Besides releasing positive clinical trial results, the best way for a small drug developer to make the day's top-performing stocks list is to sign a lucrative collaboration deal with a large pharmaceutical partner. This is exactly what biopharmaceutical firm Seattle Genetics (NASDAQ:SGEN) did yesterday with biopharma powerhouse Genentech (NYSE:DNA) and shares were up 24% as a result.

The deal Seattle Genetics signed with Genentech calls for it to receive $60 million in guaranteed upfront payments, as well as potential milestone payments of at least $800 million in return for out-licensing an early stage drug candidate, SGN-40, in testing for various cancers.

A deal being signed for a compound this early in development is at least some validation of the drug's potential. While the size of the upfront payment is not extraordinarily large, neither has SGN-40 been through extensive clinical testing, with the drug candidate only just starting a phase 2 trial for non-Hodgkin's lymphoma after showing a 16% objective response rate in a small phase 1 trial.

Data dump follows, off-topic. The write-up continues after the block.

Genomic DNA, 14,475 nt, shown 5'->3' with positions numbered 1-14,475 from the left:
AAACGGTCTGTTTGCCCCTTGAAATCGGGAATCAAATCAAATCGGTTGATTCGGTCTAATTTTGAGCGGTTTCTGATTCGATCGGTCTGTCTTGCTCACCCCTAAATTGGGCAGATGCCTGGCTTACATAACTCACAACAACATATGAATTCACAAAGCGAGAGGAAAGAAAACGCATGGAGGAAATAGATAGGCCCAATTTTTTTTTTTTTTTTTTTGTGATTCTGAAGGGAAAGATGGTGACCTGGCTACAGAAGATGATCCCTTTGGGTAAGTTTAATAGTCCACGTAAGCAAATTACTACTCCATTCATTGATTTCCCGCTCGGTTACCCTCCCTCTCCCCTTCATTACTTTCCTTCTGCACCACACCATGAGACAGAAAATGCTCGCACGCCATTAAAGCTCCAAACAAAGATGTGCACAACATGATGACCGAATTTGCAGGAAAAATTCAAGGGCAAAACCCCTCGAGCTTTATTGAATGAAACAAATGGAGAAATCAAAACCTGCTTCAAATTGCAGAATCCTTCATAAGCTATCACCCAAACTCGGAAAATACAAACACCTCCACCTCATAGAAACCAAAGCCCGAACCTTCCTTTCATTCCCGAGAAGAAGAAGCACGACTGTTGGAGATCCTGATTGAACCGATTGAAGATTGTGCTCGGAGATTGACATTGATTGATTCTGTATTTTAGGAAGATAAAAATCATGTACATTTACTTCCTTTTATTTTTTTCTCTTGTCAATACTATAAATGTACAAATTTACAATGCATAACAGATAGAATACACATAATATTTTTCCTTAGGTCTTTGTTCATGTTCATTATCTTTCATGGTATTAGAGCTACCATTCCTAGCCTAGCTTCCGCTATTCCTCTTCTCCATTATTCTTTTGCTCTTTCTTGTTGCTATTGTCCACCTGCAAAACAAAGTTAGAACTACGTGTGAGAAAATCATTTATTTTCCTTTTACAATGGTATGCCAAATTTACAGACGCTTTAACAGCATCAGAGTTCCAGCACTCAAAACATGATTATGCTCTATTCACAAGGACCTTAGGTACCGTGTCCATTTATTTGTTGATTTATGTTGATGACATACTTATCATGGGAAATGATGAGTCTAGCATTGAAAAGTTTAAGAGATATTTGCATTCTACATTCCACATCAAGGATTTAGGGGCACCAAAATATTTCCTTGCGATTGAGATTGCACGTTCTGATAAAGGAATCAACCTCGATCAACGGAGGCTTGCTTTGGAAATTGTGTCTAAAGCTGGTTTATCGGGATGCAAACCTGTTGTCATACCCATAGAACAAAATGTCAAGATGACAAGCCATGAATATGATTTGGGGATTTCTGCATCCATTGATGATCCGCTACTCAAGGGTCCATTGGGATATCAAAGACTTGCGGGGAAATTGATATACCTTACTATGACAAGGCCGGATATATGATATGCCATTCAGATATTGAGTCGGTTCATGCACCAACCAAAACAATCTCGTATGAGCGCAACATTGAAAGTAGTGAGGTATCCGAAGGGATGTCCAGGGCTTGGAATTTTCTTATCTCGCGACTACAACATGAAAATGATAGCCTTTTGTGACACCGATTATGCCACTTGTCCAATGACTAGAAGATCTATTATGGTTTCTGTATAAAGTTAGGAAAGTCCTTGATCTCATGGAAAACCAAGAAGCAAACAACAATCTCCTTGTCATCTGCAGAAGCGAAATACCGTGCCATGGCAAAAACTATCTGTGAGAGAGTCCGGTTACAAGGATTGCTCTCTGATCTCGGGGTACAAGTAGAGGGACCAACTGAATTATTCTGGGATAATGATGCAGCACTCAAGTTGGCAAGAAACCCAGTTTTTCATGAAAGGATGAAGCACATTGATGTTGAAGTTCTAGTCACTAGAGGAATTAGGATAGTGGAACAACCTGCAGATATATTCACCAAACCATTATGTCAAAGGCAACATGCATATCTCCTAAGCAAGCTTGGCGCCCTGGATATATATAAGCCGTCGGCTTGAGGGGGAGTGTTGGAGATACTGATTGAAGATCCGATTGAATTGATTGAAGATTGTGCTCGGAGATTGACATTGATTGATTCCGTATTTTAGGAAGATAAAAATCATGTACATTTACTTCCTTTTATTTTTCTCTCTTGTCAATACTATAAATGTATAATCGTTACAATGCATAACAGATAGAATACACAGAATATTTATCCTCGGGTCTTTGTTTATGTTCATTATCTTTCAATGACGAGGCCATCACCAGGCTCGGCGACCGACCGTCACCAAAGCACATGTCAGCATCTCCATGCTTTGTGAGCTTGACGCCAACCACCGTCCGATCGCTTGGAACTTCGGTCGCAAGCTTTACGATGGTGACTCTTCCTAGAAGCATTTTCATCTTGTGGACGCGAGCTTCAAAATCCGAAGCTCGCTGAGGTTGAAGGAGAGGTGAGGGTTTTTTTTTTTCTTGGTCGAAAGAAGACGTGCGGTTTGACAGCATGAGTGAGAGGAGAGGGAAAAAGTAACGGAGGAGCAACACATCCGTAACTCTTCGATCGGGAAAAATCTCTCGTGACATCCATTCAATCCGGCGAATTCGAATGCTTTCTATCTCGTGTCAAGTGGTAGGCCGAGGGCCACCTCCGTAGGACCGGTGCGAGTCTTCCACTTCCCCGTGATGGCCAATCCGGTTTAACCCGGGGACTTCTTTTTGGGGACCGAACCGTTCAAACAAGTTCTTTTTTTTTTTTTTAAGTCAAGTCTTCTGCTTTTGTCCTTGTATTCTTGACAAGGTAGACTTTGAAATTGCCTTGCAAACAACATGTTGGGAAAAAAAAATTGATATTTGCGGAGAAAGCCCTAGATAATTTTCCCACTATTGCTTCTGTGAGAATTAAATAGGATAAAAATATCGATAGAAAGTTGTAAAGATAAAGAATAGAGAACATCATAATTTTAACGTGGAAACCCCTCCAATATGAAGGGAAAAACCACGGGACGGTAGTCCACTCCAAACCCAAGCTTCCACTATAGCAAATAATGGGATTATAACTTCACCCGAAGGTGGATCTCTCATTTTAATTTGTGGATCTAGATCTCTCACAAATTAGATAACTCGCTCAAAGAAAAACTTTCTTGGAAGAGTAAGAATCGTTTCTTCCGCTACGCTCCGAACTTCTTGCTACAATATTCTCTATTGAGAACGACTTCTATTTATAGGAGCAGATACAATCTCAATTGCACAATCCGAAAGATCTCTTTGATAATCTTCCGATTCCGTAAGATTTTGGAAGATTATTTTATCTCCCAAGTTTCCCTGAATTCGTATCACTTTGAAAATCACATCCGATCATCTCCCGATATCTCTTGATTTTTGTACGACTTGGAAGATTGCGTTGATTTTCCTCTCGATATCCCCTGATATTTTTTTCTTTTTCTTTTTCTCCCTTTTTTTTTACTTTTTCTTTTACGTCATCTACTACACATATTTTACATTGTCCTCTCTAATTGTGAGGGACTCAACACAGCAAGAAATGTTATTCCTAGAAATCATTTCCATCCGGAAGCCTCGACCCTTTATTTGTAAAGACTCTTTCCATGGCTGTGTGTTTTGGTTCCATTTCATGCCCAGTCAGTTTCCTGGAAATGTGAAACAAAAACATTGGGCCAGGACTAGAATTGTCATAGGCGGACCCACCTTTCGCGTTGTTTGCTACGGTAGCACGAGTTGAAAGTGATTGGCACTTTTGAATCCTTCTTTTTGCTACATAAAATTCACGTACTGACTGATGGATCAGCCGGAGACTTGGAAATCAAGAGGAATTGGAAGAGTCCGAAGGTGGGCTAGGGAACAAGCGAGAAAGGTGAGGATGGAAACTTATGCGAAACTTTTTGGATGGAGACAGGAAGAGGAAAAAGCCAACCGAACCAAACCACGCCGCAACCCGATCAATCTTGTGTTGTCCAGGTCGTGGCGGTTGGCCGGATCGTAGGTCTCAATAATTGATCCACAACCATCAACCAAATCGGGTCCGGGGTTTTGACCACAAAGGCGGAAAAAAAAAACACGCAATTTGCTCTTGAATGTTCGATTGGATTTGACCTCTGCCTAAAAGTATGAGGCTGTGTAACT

SGN-40 is also being tested in phase 1 trials for multiple myeloma and leukemia, and the drug may be effective in other tumors as well, which accounts for the large amount of potential milestone payments. Besides SGN-40, the rest of Seattle Genetics' compounds are in preclinical or early stage testing, except for one other compound in phase 2 trials.

With roughly $85 million in cash and investments and a $10 million quarterly burn rate prior to this deal, Seattle Genetics' balance sheet will now be stocked with enough cash for at least the next two years, since Genentech will also take over all research and development costs for SGN-40.

Seattle Genetics isn't giving away the house for the cash in this deal, since it will still retain co-promotion rights and a double-digit royalty rate on SGN-40 if it gets approved. It's interesting to see the stock up only 24% and the market cap of Seattle Genetics rising barely more than the $60 million in cash received from the deal. This is either a signal that shares were overvalued before the deal was struck and are now trading closer to fair value, or else the market isn't fully valuing the deal considering that the upfront cash payment wasn't the only benefit from this agreement with Genentech. Whether it's the former or latter will depend on the future data to come from Seattle Genetics' clinical trials.

Like small caps? Like dividends? Like stocks that break rules? Whatever investing style floats your boat, the Fool has a newsletter for you.

Fool contributor Brian Lawler does not own shares of any company mentioned in this article. The Fool has a disclosure policy.